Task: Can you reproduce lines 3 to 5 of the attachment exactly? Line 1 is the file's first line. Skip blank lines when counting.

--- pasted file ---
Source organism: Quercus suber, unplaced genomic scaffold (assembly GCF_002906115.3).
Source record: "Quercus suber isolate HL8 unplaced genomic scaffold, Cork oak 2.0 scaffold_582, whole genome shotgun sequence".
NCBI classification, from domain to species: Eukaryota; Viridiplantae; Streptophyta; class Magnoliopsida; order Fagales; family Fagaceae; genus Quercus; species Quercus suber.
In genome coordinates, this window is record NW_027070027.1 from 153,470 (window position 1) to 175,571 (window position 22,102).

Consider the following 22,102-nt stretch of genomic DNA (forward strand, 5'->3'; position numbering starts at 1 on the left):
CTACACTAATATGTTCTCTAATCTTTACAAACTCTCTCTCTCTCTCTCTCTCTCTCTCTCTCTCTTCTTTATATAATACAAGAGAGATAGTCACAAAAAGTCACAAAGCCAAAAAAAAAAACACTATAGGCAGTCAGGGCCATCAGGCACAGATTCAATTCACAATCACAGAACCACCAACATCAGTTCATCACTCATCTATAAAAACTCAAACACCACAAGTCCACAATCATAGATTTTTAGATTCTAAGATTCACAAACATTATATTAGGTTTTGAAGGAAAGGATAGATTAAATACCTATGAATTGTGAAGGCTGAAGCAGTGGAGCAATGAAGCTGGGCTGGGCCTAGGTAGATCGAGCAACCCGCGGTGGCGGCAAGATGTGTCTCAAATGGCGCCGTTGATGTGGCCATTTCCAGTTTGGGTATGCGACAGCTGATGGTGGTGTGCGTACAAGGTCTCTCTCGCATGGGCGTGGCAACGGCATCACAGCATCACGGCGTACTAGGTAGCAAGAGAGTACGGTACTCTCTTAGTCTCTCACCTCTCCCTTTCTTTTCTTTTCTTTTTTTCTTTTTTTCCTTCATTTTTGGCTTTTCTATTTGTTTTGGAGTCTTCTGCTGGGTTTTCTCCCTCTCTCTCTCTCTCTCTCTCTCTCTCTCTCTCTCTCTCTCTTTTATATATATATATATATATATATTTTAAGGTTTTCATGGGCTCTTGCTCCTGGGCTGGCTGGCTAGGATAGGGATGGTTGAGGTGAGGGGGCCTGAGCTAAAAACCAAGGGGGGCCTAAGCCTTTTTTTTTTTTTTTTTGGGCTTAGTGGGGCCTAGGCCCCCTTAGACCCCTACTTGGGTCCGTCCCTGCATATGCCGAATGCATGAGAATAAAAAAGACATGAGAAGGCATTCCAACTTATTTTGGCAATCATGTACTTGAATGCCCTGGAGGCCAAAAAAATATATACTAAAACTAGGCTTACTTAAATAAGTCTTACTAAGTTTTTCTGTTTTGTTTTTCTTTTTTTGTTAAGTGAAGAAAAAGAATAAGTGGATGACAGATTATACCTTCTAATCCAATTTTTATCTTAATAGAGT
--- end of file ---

NCBI classification, from domain to species: Eukaryota; Viridiplantae; Streptophyta; class Magnoliopsida; order Fagales; family Fagaceae; genus Quercus; species Quercus suber.
In genome coordinates, this window is record NW_027070027.1 from 153,470 (window position 1) to 175,571 (window position 22,102).

Consider the following 22,102-nt stretch of genomic DNA (forward strand, 5'->3'; position numbering starts at 1 on the left):